Dan Pop, Jun 29, 2004
    #15
  16. (Dan Pop) writes:
    > In <> Keith Thompson <> writes:

    [...]
    > >In any case, I was simply expanding on
    > >what you wrote. I don't know why you have a problem with that.

    >
    > Because I hate idiotic expansions on what I write.


    Dan, it's really not that big a deal. What I wrote may not have been
    necessary; your overreaction to it certainly wasn't.

    In the future, I will spend less time worrying about your opinion
    other than on relevant technical issues. I'll probably continue to do
    things that make you angry (because there doesn't seem to be any way
    to avoid that other than leaving the newsgroup). You can deal with
    that in whatever way you choose.

    --
    Keith Thompson (The_Other_Keith) <http://www.ghoti.net/~kst>
    San Diego Supercomputer Center <*> <http://users.sdsc.edu/~kst>
    We must do something. This is something. Therefore, we must do this.
     
    Keith Thompson, Jun 30, 2004
    #16
  17. Hi Dan,

    This was an interview question. It is not a homework question. I
    just wanted to know whether it is possible to do that like what we do
    in C++. We use :: operator in C++ to access the global variable. I
    wanted to know is there any language support in C to do this. If you
    know please share the answer. If not please ......

    I though the answer is either
    There is no language support in C
    or
    There is an operator or something similar to do so like ::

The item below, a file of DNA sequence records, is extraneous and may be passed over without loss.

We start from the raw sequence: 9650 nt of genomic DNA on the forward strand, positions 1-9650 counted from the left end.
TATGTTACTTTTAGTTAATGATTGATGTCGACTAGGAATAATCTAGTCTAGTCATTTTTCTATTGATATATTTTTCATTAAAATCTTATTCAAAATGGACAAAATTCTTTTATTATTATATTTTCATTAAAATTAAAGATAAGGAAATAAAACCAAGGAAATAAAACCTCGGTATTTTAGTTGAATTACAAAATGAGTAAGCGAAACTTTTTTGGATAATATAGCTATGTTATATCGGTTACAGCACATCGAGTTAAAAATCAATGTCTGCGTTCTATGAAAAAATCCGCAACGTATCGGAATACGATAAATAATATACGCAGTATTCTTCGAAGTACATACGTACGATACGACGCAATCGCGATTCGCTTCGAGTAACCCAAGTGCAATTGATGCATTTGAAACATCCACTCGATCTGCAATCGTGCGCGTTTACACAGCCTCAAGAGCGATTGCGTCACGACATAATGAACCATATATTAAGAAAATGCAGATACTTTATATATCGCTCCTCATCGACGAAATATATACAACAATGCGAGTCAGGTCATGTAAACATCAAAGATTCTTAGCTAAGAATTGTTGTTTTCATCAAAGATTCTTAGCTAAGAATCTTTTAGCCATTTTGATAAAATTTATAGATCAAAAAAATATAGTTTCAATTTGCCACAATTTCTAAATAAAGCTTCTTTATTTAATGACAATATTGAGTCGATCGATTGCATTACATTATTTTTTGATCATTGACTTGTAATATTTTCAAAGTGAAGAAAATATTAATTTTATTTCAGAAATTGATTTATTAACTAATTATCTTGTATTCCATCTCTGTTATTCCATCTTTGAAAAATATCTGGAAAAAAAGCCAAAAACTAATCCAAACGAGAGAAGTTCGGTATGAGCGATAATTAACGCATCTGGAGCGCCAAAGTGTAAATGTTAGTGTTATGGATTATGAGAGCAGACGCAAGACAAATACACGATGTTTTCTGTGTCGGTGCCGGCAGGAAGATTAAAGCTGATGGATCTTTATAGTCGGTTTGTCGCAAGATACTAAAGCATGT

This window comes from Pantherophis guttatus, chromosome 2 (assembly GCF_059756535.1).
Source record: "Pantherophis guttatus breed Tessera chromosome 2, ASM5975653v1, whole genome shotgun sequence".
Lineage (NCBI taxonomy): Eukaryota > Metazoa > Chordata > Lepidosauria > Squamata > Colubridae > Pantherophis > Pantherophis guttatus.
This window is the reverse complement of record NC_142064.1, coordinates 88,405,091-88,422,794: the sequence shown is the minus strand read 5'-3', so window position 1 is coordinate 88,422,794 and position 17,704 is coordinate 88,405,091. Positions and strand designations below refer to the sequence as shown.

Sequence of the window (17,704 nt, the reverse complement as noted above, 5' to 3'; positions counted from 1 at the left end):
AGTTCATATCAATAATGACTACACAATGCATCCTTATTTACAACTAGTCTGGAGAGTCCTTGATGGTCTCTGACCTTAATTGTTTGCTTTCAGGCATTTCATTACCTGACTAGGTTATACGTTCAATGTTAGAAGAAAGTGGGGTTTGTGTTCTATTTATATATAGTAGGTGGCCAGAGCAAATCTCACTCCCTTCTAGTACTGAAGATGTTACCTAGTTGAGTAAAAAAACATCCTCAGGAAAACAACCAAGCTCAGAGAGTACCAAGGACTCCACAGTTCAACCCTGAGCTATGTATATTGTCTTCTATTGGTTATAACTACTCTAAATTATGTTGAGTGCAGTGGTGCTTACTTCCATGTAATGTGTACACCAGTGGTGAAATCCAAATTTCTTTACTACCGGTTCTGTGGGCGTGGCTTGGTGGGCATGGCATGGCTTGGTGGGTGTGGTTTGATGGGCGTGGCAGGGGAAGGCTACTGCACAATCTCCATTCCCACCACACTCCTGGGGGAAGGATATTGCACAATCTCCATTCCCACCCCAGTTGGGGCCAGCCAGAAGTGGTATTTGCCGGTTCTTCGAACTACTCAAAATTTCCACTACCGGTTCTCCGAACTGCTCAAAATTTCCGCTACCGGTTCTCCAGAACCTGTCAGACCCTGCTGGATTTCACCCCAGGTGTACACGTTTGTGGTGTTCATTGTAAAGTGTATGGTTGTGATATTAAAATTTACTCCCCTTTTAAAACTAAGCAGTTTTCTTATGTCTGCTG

Mohan.
     
    Mohanasundaram, Jul 1, 2004
    #17
  18. Hi Thomson,

    I feel you make lot of sense and show maturity in the full
    thread. You are right and I wanted to know whether C supports any
    thing similar to :: for accesing global varibles in C++. It was not a
    homework question. I decided to ask this in this group because I had
    and argument with an interviewer.

    Regards,
    Mohan.
     
    Mohanasundaram, Jul 1, 2004
    #18
  19. Mohanasundaram

    Dan Pop Guest

    In <> (Mohanasundaram) writes:

    >Hi Dan,
    >
    > This was an interview question. It is not a homework question. I
    >just wanted to know whether it is possible to do that like what we do
    >in C++. We use :: operator in C++ to access the global variable. I
    >wanted to know is there any language support in C to do this. If you
    >know please share the answer. If not please ......


    Are you a patent idiot or what? I have already provided the answer.
    Or are you unable to read standard C code?

    There was no mention of the C++ :: operator in your initial question,
    was it?

    >I though the answer is either
    >There is no language support in C
    >or
    >There is an operator or something similar to do so like ::


    And you were wrong. There is language support in C, but it doesn't
    involve any operator.

    Dan
    --
    Dan Pop
    DESY Zeuthen, RZ group
    Email:
     
    Dan Pop, Jul 1, 2004
    #19
  20. (Dan Pop) writes: